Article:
That being said, look for funds where management has an edge that is not correlated to the market. There are more than you might imagine. This is what I mean when I say diversify trading strategies, not asset classes.
Real estate is another investment area increasingly dominated by accredited investors. I like income real estate that is not loaded down with leverage. I don’t personally own any, although my wife owns a few rental homes in her hometown. I watch from afar, as dealing with renters and contracts and all that is just too much trouble for me. Then again, I know people who have made serious money by patiently buying and renting homes over decades.
I don’t want to write a book about hedge funds (I did that some 15 years ago). They have a lot of drawbacks and many are just asset-gathering schemes to make money for management. Fewer than 20% of the funds out there would make it through my filters, and a fraction of those actually get my approval.
As you can tell, the current situation makes investment planning a lot more complicated for those with substantial assets. You have more options to consider. But those same assets also let you hire expert advice, which is definitely a good idea. I think almost all investors should have one or more investment advisors. Plus, read all you can from trusted sources. (Small plug: I hope one of those is Mauldin Economics.)
However, in the bigger picture, investment democracy is trying to assert itself. Bankers and marketers are finding ever-more-innovative ways to make products available to a wider audience. Strategies once found only in private hedge funds now exist in mutual funds and ETFs anyone with a few thousand dollars can purchase.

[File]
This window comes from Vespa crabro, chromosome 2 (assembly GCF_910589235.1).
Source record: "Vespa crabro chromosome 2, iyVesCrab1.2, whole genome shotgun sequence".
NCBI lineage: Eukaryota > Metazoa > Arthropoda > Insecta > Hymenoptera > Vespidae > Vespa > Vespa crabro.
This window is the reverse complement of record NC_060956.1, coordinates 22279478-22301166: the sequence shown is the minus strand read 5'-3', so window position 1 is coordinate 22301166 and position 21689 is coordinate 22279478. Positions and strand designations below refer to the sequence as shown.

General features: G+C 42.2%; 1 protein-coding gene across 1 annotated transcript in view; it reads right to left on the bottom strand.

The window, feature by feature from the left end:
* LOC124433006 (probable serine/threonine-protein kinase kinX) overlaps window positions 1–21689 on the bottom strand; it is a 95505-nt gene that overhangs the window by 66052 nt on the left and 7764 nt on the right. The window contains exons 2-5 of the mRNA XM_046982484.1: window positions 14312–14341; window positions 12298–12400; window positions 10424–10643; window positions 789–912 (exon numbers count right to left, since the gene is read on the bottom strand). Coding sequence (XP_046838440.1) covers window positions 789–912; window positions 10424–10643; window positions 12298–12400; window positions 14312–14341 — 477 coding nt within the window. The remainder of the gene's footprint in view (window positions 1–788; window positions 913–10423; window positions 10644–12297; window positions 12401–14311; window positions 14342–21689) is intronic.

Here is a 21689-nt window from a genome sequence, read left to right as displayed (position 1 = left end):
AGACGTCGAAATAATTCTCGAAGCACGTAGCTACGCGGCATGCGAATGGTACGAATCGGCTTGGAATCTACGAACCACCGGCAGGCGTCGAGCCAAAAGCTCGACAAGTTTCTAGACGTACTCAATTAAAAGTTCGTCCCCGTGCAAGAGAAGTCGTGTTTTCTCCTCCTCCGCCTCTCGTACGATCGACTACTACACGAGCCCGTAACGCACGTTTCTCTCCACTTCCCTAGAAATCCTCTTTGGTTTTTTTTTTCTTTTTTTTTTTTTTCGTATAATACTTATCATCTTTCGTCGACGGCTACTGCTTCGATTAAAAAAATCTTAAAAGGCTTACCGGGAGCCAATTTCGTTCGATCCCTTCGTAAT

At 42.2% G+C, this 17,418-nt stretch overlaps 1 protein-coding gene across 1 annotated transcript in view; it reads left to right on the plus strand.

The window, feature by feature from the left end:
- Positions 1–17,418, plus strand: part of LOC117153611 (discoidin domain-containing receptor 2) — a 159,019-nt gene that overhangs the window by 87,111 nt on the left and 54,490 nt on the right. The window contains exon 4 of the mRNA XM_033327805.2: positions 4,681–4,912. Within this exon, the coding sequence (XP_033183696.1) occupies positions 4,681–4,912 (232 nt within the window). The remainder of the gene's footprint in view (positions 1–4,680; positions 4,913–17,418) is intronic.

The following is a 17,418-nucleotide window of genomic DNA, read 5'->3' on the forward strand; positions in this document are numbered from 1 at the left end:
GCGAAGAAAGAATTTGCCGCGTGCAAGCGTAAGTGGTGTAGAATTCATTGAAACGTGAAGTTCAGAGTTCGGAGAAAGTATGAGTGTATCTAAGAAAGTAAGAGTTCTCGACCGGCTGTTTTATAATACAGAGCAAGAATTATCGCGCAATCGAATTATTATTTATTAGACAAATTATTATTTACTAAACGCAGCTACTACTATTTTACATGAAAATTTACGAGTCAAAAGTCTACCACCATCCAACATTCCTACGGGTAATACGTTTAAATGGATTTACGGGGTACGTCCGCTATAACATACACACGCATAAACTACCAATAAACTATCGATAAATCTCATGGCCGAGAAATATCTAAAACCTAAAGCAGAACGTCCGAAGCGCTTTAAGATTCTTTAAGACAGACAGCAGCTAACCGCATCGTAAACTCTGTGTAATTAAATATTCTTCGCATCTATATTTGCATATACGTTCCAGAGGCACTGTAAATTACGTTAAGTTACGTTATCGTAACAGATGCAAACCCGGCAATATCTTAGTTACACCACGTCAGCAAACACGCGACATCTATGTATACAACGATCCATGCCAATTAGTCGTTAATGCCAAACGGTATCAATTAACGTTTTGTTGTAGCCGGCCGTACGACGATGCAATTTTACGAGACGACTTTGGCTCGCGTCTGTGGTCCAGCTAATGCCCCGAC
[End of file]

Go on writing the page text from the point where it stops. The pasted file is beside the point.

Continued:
We also see venture capital and private equity increasingly held within otherwise conventional mutual funds. Regulators permit it so long as these illiquid securities represent only a small portion of the fund’s assets.
I suspect we’ll see these moves continue and governments should actually encourage them, simply out of self-defense. I’ve written a lot about pension problems and people not having sufficient retirement savings. The main reason is that neither workers nor employers are contributing enough… but it doesn’t help that investment returns are miserably low, too. Locking people out of the best opportunities simply “protects” them from building the assets they need to fund a comfortable retirement. It makes little sense and needs to change.
In my own small way, I’m trying to help. At Mauldin Economics we have a crack team of editors who can show you how to take advantage of today’s best opportunities. You heard some of them in the special reports “Bull or Bust” videos we published this month. Jared Dillian, Kevin Brekke, Patrick Cox, and Robert Ross shared some ideas useful for investors at all levels.